|| tran == TRAN_SPIDER) // monster spiders don't bleed either
return false;
for (int i = 0; i < power_level * 5 + 2; ++i)
create_monster(result, std::min(power/50, 6),
you.x_pos, you.y_pos, MHITYOU, MONS_PROGRAM_BUG);
Also place braces if this is only the case because of one or more comment
for (j = 0; j < num_to_make; j++)
// places items (eg darts), which will automatically stack
itrap(beam, i);
In the case of nested if-conditionals, try to combine the conditions, e.g.
instead of
if (A)
if (B)
if (A && B)
Place braces as per the conventions above.
Else, whenever if-conditional nesting can't be avoided, always use braces. I
couldn't find an example where that isn't already necessary for logical reasons,
so these should be really rare.
In a row of if-else if-statements or in a switch-case loop, the optional braces
should be used if the bigger part of statements needs braces for logical
reasons or because of one of the conventions above. Otherwise, they may be
if (mons_neutral(monster))
if (coinflip()) // neutrals speak half as often
return false;
else if (mons_friendly(monster))
When for-loops are nested and the outer loop has no further statements, the
braces may be omitted.
for (int x = 0; x < GXM; x++)
for (int y = 0; y < GYM; y++)
if (grd[x][y] == DNGN_LAVA)
if (grd[x][y] == DNGN_DEEP_WATER || grd[x][y] == DNGN_SHALLOW_WATER)
The same is true for combined for- and if-conditionals as long as all
statements fill less than four lines.
for (i = 0; i < MAX_SHOPS; i++)
if ([i].type == SHOP_UNASSIGNED)
If the order of if- and for-conditionals is reversed, however, place braces.
else if (enhanced < 0)
for (ndx = enhanced; ndx < 0; ndx++)
power /= 2;
If there are more than three nested statements with optional bracing, use braces
to roughly divide them into halves. (See example below.)
Should such nested code be followed by code other than a closing brace,
leave a free line between them.
for (int y = 1; y < GYM; ++y)
for (int x = 1; x < GXM; ++x)
if (grd[x][y] == feat)
return coord_def(x, y);
return coord_def(0, 0);
E) Commenting
If you feel that a method is complicated enough to be difficult to understand,
or has restrictions or effects that might not be obvious, add explanatory
comments before it. You may sign your comments if you wish to.
// Note that this function *completely* blocks messaging for monsters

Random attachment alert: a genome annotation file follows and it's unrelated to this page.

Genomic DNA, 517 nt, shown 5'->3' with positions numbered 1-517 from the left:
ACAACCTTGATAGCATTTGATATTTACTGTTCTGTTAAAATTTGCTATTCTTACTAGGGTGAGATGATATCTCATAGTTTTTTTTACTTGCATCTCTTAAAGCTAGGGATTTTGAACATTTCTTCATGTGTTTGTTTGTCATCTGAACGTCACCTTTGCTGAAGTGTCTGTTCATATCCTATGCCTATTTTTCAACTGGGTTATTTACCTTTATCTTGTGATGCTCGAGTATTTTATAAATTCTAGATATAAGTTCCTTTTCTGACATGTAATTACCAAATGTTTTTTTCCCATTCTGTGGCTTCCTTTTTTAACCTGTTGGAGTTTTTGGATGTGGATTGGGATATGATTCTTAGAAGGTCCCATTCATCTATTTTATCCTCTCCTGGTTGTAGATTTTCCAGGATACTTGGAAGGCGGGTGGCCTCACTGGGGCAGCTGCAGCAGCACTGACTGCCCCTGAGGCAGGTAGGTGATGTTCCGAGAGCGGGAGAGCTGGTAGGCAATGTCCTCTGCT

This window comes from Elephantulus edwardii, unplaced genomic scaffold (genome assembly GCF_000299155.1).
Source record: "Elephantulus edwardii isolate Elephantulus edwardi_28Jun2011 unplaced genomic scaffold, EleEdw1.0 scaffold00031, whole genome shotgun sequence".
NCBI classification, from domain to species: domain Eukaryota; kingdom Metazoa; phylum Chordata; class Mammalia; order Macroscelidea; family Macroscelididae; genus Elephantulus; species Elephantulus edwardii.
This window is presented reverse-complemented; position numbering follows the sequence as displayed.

// distant or invisible to the player ... look elsewhere for a function
// permitting output of "It" messages for the invisible {dlb}
// Intentionally avoids info and str_pass now. -- bwr
bool simple_monster_message(const monsters *monster, const char *event,
msg_channel_type channel, int param,
description_level_type descrip)
Adding explanatory comments to somewhat complicated, already existing methods
is very much welcome, as long as said comments are correct. :)
Suboptimal code should be marked for later revision using the keywords "XXX",
"FIXME" or "TODO", so that other coders can easily find it by searching the
source. Also, some editors will highlight such keywords. Don't forget to add
a comment about what should be changed, or to remove said comment if you fix
the issue.
// XXX Unbelievably hacky. And to think that my goal was to clean up the code.
// Identical to find_square, except that input (tx, ty) and output
// (mfp) are in grid coordinates rather than view coordinates.
static char find_square_wrapper( int tx, int ty,
if (death_type == KILLED_BY_LEAVING
|| death_type == KILLED_BY_WINNING)
// TODO: strcat "after reaching level %d"; for LEAVING
// FIXME: implement this for tiles
void update_monster_pane() {}
Comments should not be used to archive old code. If something is no longer
needed, do not comment it out, simply remove it.
F) Macro Usage
If you need to use a macro as a boolean flag, do this:
Not this:
The reason for this is that it's common for such debug flags to be left
undefined, leading to the #if statement having an undefined behavior. Most sane
compilers will give undefined macros a value of '0' during such #if
comparisons, but some compilers throw errors. So, play it safe. Use #ifdef.
Another thing to watch for with such flags is this sort of thing:
#define SOME_FLAG
#ifdef SOME_FLAG
The #elif statement should read '#elif defined(SOME_OTHER_FLAG)'. If the
macro was undefined, this would lead to the same undefined behavior noted
above. If it was defined as above, the #elif would not function as expected.
G) Spaces around parenthesis
Prefer no spaces inside parentheses.
Put a space before opening parenthesis if it's part of a conditional or preceded by a statement.
if (trap_count > 0)
catch (map_load_exception &mload)
But not if it is the parameter list of a function or method.
_get_inv_items_to_show(tobeshown, item_selector, excluded_slot);
tileset.push_back(tile_def(TILE_ITEM_SLOT, TEX_FEAT));
H) Parenthesis around the value of return statement
None. The parentheses serve no purpose other than making the statement look
like a function call.
return true;
return -1;
return coinflip();
return form_can_wield(form) || form == TRAN_DRAGON;